Walgalu is the language of the Ngambri - Ngurmal peoples. Other spellings for these two groups include Kamberri and Gurmal. The data for Walgalu language are scarce. Walgalu's relationship to other languages is reported variously in the sources: Based on his analysis of pronouns, Koch describes Walgalu as a dialect of the same language as Ngarigu S46 and the Canberra language D62 (2011:19).
Clark describes a 'language continuum' encompassing Walgalu, Yaithmathang S43, Ngarigu and the Canberra language D62 (2009:219).
Wafer and Lissarrague indicate that Walgalu is related to the Canberra language D62 and Ngarigu; they call it the western dialect of Ngarigu (2008:107). Wesson (2000) describes Walgalu as one of three closely related dialects, the others being Ngarigo and Ngunawal D3.
Flood appears to treat Wolgal (S47) as the name of a people whose language is Ngarigo S46 (1984).
From Jingellic eastward was the country of the Walgalu tribe, whose speech resembled partly the Dhudhuroa and partly the Dyirringan, a tongue spoken from about Nimmitabel to Bega (Blake and Reid 2002:179). Headwaters of the Murrumbidgee, and Tumut rivers; at Kiandra; south to Tintaldra; northeast to near Queanbeyan (Tindale 1974). To the north of the Ngarigo were the Wolgal, who extended over the great alpine ranges in which the Murray and the Murrumbidgee rise (Howitt 1904:102). The Wolgal lived on the tablelands of the highest of the Australian Alps, and in the country falling from them to the north. The boundaries of their country commenced at Kauwambat near to the Pilot Mountain, following the Indi River to Walleregang, thence to the starting-point, Kauwambat, by Tumberumba, Tumut, Queenbean, Cooma, and the Great Dividing Range (Howitt 1904:78). The Kurnai tribe carries us to the border of New South Wales, and the Wolgal, who extended down the Upper Murray to near Albury (Howitt 1904:81).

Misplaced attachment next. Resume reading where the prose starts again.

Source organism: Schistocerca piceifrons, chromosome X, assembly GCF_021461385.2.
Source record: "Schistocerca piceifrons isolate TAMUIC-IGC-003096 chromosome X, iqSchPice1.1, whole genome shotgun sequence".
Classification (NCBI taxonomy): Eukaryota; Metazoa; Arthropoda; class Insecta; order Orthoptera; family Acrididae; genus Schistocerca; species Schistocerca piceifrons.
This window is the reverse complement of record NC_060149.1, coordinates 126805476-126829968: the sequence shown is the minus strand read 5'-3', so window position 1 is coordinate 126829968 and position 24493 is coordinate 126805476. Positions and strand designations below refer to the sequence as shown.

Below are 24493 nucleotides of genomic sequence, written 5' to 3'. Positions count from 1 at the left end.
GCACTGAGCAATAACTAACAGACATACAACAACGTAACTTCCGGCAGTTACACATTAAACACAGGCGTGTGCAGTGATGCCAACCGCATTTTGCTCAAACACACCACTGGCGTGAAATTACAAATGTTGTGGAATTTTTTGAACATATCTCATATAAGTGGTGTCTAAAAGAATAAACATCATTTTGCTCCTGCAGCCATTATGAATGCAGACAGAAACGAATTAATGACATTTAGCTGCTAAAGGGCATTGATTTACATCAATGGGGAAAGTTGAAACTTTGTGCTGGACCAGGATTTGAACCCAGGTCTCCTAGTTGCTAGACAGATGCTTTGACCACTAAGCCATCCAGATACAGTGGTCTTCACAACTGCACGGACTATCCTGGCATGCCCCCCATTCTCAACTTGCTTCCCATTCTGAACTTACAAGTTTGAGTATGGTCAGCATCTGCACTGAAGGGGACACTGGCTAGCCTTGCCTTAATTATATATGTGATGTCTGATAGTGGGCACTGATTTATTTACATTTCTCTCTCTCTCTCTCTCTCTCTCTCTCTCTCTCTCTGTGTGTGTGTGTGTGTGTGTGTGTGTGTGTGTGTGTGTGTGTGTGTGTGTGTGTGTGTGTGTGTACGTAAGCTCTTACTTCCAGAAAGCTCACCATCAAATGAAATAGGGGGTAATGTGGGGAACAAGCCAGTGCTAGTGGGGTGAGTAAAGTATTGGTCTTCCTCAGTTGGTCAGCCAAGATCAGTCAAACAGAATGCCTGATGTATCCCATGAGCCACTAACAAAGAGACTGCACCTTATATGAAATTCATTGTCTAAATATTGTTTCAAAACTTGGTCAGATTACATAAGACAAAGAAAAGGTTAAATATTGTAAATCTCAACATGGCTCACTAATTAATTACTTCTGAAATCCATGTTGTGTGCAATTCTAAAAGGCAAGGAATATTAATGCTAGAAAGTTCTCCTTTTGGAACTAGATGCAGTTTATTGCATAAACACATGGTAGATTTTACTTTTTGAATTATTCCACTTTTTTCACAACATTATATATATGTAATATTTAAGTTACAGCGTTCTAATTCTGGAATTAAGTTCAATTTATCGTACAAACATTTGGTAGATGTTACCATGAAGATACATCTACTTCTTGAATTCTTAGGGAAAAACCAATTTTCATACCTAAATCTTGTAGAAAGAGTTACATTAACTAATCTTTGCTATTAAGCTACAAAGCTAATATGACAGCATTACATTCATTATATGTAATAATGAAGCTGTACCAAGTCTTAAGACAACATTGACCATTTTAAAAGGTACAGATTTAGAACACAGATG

Speaker numbers were measured differently across the censuses and various other sources listed in AUSTLANG. You are encouraged to refer to the sources.
Speaker numbers for ‘NILS 2004’ and ‘2005 estimate’ come from 'Table F.3: Numbers of speakers of Australian Indigenous languages (various surveys)' in 'Appendix F NILS endangerment and absolute number results' in McConvell, Marmion and McNicol 2005, pages 198-230 (PDF, 2.5MB).